Russell: “Ha-ha. That one is almost too detailed. That’s what we like about that song — you could have said that idea in three minutes, we said it in seven. Of course, it’s all based on real-life situations.”

Musically and conceptually, Lil’ Beethoven is quite an audacious project, and that it succeeds so well is testimony to the sheer boredom that prompted its creation.

“In pop music,” says Russell, “everything tends to sound similar; you’re using the same loops or the same rhythm patterns, and it’s gonna sound like something you’ve heard before. We wanted to try to see if there are other ways of working. Well, we love being really aggressive, and have hard-hitting things, but if you take out the drums and the guitars, how do you make it have the aggression that those instruments give to pop music?”

Lil’ Beethoven, a set of nine songs with the overall feel of an operetta or a 70mm film, achieves its pop-aggression accessibility via several daring technical maneuvers such as having the string sounds and vocals pick up the slack in roles the rhythm and guitars would normally fulfill. It’s a fascinating method, achieving the rock-requisite thumping forward motion as well as the mesmerizing effect of electronic-dance tracks. The brothers, as usual, worked mostly on their own in Russell’s home studio, carping and kvetching it through till the thing sounded right, like it could survive on its own in the cruel world outside.

“We know that we have a certain sensibility,” says Ron, “but we wanted to be sure. And we took the chance of it alienating some people. As a result of working with really good producers in the past, such as Tony Visconti, we’ve become better at criticizing ourselves and not being precious about things. We don’t want to have to ask somebody for their opinion, because it’s often irrelevant.”

The upshot is an album full of that thing you want and need — surprise. The surprises arise from the Mael brothers’ unusual way of assembling the pieces, which involved much shifting and editing and filtering of the instrumental and vocal parts with the aid of computer software and other processes that shall remain secret. All you really need to know is that you will be rather stunned at how all the layering and modifying of voices and keyboards produces unusual harmonies and several quite thrillingly dynamic wide-screen experiences. I hasten to point out that none of this veers off into the realm of the avant-garde; the miraculous thing is how Lil’ Beethoven seems to give birth to a new musical genre. But what that genre shall be called, um . . .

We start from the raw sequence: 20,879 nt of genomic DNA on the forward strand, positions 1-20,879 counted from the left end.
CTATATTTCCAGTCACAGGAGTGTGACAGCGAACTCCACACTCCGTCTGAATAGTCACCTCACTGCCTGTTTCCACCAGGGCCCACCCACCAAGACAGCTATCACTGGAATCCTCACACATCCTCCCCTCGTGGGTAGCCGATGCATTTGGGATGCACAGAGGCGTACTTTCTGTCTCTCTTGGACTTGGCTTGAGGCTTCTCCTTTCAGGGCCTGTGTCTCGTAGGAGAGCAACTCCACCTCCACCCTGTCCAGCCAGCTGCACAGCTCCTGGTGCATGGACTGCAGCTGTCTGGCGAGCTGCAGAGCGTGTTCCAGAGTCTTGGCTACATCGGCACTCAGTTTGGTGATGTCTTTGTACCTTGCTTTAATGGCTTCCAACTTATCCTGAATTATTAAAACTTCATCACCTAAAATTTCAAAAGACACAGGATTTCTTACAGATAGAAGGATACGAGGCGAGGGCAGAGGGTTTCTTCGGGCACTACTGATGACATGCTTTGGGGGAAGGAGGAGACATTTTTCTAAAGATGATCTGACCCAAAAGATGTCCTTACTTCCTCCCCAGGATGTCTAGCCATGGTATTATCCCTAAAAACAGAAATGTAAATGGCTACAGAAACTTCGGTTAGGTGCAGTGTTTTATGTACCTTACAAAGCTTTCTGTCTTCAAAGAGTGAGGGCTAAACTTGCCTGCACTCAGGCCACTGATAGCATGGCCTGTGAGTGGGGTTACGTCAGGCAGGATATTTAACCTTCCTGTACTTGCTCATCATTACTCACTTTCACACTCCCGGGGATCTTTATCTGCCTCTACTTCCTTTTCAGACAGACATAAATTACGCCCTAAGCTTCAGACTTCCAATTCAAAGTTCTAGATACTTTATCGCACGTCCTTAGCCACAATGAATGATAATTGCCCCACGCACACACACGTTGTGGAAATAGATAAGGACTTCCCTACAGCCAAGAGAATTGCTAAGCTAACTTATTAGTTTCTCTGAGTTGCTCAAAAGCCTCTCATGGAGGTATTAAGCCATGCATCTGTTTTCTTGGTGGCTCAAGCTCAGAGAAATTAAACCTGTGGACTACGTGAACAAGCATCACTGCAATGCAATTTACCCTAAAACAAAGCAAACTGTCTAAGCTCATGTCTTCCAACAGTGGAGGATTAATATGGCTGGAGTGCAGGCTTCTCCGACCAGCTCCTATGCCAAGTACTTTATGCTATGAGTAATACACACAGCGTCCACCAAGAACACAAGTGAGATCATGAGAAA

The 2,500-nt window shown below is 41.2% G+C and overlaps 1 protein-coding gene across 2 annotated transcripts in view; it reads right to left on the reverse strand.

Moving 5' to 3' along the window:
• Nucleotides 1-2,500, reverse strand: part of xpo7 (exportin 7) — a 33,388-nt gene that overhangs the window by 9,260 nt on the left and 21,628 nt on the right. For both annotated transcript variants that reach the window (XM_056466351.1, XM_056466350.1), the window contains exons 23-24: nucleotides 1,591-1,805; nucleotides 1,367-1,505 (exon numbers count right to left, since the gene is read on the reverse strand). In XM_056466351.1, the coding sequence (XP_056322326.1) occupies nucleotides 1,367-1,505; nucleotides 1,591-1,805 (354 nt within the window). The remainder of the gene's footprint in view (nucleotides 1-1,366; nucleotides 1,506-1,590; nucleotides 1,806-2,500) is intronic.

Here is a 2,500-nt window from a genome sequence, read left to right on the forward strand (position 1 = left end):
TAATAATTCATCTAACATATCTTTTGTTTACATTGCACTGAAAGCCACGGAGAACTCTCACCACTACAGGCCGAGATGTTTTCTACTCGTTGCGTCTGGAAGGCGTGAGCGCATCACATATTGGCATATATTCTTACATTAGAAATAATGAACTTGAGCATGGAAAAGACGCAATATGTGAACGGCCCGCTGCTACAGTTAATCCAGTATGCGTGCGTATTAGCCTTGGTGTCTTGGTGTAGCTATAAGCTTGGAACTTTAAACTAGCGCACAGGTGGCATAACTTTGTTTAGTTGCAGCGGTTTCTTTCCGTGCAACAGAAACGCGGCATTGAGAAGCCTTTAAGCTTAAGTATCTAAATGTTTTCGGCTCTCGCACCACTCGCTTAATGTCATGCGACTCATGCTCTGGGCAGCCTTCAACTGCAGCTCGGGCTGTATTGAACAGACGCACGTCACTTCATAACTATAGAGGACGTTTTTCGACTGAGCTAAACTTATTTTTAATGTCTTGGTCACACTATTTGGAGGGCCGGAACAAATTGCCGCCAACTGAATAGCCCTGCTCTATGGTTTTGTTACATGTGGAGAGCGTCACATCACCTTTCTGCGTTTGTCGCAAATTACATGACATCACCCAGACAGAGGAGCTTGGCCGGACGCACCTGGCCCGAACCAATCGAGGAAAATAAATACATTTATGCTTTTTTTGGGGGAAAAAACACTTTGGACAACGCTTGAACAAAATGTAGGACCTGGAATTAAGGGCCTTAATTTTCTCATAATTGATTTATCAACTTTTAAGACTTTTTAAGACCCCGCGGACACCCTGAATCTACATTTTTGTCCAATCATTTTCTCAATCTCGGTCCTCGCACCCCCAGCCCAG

“It’s easy to be weird and do things that aren’t in a pop sensibility,” says Russell. “In the end, we love pop music, so we think there are nine hit songs on this album, that it’s just a different form of what hit songs should sound like.” That’s an opinion shared by Palm’s legendary head cheese, Chris Blackwell, who re-signed Sparks (he’d shepherded many of their early-’70s successes on his Island Records) after being tipped on Lil’ Beethoven at the urging of a friend at V2 Records.

 

When it comes to pop, the time has come to “Throttle the whole thing and say, There’s gotta be other ways to do it,” says Russell. And Lil’ Beethoven really does feel like Sparks have accomplished that. It is different, radically so, but, one can imagine, in a way the entire damn family could enjoy.

“It sounds arrogant,” says Ron modestly, “but we wanted to do something very important and ambitious. It doesn’t seem like enough people are being pretentious in a good way. Although we know that most bands wouldn’t want to go through what we had to go through to come up with this record.

“It’s hard to be objective about whether music matters to people now in the same way that some things mattered to us when we were younger. But we attempted an equivalent effect — you hear something and just can’t believe it. It’s rich. Because now, it’s like . . . where did the groove go?”